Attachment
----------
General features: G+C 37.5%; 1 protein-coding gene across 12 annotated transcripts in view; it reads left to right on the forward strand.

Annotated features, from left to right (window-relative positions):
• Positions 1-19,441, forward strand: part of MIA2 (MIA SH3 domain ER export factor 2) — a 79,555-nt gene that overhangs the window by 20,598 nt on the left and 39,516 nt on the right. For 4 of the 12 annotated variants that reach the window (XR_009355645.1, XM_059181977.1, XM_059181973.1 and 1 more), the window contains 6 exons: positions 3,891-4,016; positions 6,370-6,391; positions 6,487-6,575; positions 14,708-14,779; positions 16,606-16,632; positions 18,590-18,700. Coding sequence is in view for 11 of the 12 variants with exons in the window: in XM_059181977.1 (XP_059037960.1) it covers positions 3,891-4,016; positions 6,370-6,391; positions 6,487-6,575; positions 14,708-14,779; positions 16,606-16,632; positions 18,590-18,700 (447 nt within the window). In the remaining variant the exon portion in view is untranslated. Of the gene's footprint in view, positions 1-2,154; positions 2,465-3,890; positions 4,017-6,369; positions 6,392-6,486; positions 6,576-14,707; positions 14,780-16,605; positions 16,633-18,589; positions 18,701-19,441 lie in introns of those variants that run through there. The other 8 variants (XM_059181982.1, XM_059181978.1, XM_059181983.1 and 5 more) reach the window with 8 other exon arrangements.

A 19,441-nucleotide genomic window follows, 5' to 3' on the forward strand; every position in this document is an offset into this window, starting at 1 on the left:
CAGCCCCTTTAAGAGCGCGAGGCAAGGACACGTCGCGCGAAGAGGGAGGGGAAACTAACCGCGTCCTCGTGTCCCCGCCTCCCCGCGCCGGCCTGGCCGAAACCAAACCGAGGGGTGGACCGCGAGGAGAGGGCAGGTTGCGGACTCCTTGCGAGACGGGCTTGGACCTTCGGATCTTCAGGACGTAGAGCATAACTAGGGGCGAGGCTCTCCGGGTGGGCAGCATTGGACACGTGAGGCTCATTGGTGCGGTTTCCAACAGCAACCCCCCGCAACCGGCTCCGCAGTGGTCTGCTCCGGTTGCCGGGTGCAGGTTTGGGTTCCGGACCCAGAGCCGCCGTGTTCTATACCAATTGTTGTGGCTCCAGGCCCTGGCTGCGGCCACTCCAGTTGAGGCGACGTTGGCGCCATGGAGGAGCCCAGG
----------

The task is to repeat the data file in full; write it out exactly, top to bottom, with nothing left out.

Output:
General features: G+C 37.5%; 1 protein-coding gene across 12 annotated transcripts in view; it reads left to right on the forward strand.

Annotated features, from left to right (window-relative positions):
• Positions 1-19,441, forward strand: part of MIA2 (MIA SH3 domain ER export factor 2) — a 79,555-nt gene that overhangs the window by 20,598 nt on the left and 39,516 nt on the right. For 4 of the 12 annotated variants that reach the window (XR_009355645.1, XM_059181977.1, XM_059181973.1 and 1 more), the window contains 6 exons: positions 3,891-4,016; positions 6,370-6,391; positions 6,487-6,575; positions 14,708-14,779; positions 16,606-16,632; positions 18,590-18,700. Coding sequence is in view for 11 of the 12 variants with exons in the window: in XM_059181977.1 (XP_059037960.1) it covers positions 3,891-4,016; positions 6,370-6,391; positions 6,487-6,575; positions 14,708-14,779; positions 16,606-16,632; positions 18,590-18,700 (447 nt within the window). In the remaining variant the exon portion in view is untranslated. Of the gene's footprint in view, positions 1-2,154; positions 2,465-3,890; positions 4,017-6,369; positions 6,392-6,486; positions 6,576-14,707; positions 14,780-16,605; positions 16,633-18,589; positions 18,701-19,441 lie in introns of those variants that run through there. The other 8 variants (XM_059181982.1, XM_059181978.1, XM_059181983.1 and 5 more) reach the window with 8 other exon arrangements.

A 19,441-nucleotide genomic window follows, 5' to 3' on the forward strand; every position in this document is an offset into this window, starting at 1 on the left:
CAGCCCCTTTAAGAGCGCGAGGCAAGGACACGTCGCGCGAAGAGGGAGGGGAAACTAACCGCGTCCTCGTGTCCCCGCCTCCCCGCGCCGGCCTGGCCGAAACCAAACCGAGGGGTGGACCGCGAGGAGAGGGCAGGTTGCGGACTCCTTGCGAGACGGGCTTGGACCTTCGGATCTTCAGGACGTAGAGCATAACTAGGGGCGAGGCTCTCCGGGTGGGCAGCATTGGACACGTGAGGCTCATTGGTGCGGTTTCCAACAGCAACCCCCCGCAACCGGCTCCGCAGTGGTCTGCTCCGGTTGCCGGGTGCAGGTTTGGGTTCCGGACCCAGAGCCGCCGTGTTCTATACCAATTGTTGTGGCTCCAGGCCCTGGCTGCGGCCACTCCAGTTGAGGCGACGTTGGCGCCATGGAGGAGCCCAGG